We have spent the last 4 days in Lamesa, Texas. Lamesa is a town of less than 10,000 people but does have several parks. We are staying in one of the city parks, free.
Elaine woke up in the middle of Wednesday night dizzy. Thursday we had the opportunity to check out Lamesa’s medical facilities and must say they are very nice. The clinic and hospital are new with staff that goes out of their way to help you. Back to Elaine’s condition, it is a form of vertigo that is caused by a small bit of stuff that gets caught in the fluid in the inner ear and bounces around causing the dizziness. The bit of stuff will end up being flushed out of the body but until that happens, she is taking medicine to help with the nausea which makes her very sleepy, antibiotic since her ear hurts, and just to cover all the bases a decongestant. She is feeling better but still gets dizzy when lying down.
Today, we did laundry and some other chores but we also made time to check out the park we are in. It has a flying disc course all around where we are parked. Signs up everywhere warning you to watch out for low flying objects. The day we arrived the Merriweather and Culpepper Circus was set up just down the street from us. The park is home for the county fair with a large barn for the animals and down the street from us is the rodeo arena.
We have driven around the area and it has its own beauty sitting atop a mesa. Semi-arid land that is used to grow cotton and cattle.
In late April (this year April 28 – 30) Lamesa is the home to the Chicken Fried Steak Festival / Balloon Rally. Lamesa claims to be the home of the Chicken Fried Steak but there are plenty of doubters. If you have a decent recipe you should enter the Chicken Fried Steak Cook-off, the top 3 winners are in the money. The balloon rally is officially named: 2017 Crossroads Balloon Rally and will have 20 – 40 entries. A classic car show is also included in the Festival. We might need to come back for that.
On Wednesday, we took a driving tour to Seminole and Andrews TX.
Seminole is about 50 miles west of Lamesa, it is also a county seat but the differences between the two communities is striking. Seminole is a smaller city with around 7,448 people, but it is built on a huge oil field. The community businesses, residences, schools, and parks share space with some of the largest oil well pumps (dicky birds) that we have seen. These pumps were pumping and the property tax revenue is flowing into the city, county, school system and hospital district coffers. We saw the finest newly built high school campus (maybe 4 – 5 city blocks) that we have ever seen in a city of this size. The streets were well maintained, downtown around the courthouse was active, the churches were well-built. Clearly this is a community with wealth. The city was named after the Seminole wells, Indian watering places to south and west. There were over 50 -70 wells that ranged in depth from 4 – 15 feet and was well known to the Indians. There is a historical marker 2 miles south of Seminole on highway 385 labeled Historic Hackberry Grove, this is the location for the wells and is recognized as the earliest known human habitation in Gaines County, TX. These wells remind us of the well founds near Portales NM, just 131 miles northwest of Seminole. That well was at the Clovis site and has been identified as the being the oldest man dug water well in North America and is over 11,000 years old (see ToadDate 0004.10.02.2016-NM.)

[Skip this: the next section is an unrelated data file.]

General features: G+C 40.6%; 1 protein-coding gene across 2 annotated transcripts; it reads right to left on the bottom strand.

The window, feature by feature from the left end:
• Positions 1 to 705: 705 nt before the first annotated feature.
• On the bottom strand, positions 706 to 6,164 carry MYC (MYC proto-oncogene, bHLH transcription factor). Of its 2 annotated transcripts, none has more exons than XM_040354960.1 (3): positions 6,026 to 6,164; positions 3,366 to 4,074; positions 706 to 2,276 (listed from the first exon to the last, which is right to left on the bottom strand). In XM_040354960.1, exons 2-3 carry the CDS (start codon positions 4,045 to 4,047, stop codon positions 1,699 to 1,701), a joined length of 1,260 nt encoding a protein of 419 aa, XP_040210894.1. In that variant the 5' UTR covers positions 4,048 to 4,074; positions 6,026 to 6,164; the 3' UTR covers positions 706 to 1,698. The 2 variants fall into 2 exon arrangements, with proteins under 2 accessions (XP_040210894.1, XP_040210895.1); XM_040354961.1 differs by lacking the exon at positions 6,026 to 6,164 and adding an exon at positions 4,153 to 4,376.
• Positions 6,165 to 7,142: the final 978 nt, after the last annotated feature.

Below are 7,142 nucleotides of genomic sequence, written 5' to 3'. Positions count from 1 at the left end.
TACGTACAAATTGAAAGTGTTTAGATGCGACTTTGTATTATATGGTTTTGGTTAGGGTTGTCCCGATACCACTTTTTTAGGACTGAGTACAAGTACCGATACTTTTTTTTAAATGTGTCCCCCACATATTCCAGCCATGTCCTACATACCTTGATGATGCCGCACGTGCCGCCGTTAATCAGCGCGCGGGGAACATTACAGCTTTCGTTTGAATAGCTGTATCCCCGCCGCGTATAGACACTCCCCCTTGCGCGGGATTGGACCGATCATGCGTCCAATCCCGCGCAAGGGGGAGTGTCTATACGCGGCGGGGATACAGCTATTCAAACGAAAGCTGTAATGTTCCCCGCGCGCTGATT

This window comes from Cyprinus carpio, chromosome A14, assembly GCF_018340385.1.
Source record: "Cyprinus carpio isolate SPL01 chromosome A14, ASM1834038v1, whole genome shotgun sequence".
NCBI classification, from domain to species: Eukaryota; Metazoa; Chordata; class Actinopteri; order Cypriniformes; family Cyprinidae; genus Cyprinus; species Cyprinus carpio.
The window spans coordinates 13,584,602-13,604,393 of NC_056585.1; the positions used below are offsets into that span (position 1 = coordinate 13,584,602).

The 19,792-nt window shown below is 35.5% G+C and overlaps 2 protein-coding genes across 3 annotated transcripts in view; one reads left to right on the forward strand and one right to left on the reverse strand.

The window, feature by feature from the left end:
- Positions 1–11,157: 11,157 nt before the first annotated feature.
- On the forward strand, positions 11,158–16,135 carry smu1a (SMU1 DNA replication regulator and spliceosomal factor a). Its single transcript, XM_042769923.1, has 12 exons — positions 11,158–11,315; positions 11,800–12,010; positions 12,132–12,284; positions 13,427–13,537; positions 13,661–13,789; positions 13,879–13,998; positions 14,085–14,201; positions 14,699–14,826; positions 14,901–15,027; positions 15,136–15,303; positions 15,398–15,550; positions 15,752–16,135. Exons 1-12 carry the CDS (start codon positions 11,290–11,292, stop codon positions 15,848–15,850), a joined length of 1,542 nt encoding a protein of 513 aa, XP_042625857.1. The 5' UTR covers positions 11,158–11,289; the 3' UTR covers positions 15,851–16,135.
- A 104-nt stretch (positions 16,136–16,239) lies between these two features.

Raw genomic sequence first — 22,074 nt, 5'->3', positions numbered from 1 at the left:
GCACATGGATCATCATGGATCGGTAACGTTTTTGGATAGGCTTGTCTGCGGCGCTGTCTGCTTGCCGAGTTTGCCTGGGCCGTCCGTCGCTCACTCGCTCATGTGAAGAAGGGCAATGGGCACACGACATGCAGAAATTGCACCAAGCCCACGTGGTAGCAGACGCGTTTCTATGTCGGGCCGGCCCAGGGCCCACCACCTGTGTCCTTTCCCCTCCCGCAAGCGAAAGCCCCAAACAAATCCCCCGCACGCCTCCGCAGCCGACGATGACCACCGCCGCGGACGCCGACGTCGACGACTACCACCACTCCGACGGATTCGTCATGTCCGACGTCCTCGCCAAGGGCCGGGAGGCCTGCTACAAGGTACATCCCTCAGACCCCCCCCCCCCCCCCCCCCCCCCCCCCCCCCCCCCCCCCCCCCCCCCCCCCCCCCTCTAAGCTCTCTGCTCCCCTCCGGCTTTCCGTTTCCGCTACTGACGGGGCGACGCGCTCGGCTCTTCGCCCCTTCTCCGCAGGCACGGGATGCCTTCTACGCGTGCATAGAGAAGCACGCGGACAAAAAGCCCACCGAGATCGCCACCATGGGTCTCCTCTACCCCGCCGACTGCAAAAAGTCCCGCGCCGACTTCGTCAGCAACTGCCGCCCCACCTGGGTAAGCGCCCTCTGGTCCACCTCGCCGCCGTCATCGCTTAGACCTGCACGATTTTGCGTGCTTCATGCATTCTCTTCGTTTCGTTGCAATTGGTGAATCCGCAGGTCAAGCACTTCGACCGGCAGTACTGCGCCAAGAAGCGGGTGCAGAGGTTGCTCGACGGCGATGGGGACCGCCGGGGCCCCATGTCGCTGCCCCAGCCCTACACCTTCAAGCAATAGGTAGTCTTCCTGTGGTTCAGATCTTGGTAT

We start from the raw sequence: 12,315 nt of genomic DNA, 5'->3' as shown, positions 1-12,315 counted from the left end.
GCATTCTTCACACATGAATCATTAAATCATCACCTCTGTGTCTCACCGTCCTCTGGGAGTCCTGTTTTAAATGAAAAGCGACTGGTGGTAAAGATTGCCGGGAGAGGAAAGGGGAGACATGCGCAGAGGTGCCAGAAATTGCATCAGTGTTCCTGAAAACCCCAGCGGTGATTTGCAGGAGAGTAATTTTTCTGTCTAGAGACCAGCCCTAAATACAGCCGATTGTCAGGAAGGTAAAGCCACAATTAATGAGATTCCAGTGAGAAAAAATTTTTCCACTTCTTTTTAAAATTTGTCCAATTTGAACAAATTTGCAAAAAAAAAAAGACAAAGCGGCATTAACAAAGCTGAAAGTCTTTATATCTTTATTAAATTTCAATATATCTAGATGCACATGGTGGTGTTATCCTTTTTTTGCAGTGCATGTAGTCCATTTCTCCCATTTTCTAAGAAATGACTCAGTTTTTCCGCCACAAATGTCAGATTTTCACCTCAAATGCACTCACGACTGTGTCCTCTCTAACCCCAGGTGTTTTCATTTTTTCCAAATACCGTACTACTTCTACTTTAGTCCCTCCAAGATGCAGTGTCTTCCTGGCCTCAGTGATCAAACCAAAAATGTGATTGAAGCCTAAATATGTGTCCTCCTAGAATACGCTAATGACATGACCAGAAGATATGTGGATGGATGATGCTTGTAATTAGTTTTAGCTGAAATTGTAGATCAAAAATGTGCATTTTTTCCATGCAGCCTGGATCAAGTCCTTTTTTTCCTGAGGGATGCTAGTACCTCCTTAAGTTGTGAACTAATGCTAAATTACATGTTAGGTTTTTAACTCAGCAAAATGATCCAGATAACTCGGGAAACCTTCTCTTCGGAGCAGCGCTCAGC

Andrews TX (pop 13,816) is about 30 miles south of Seminole. The density of the oil wells around that community are probably 10-20 time that found in Seminole. Andrews oil fields are still pumping and over their lifetime have produced over 1 billion barrels of oil. The city is now basically a suburb of Midland-Odessa. Andrews was named after Richard Andrews, the first Texan soldier to die in the Texas Revolution.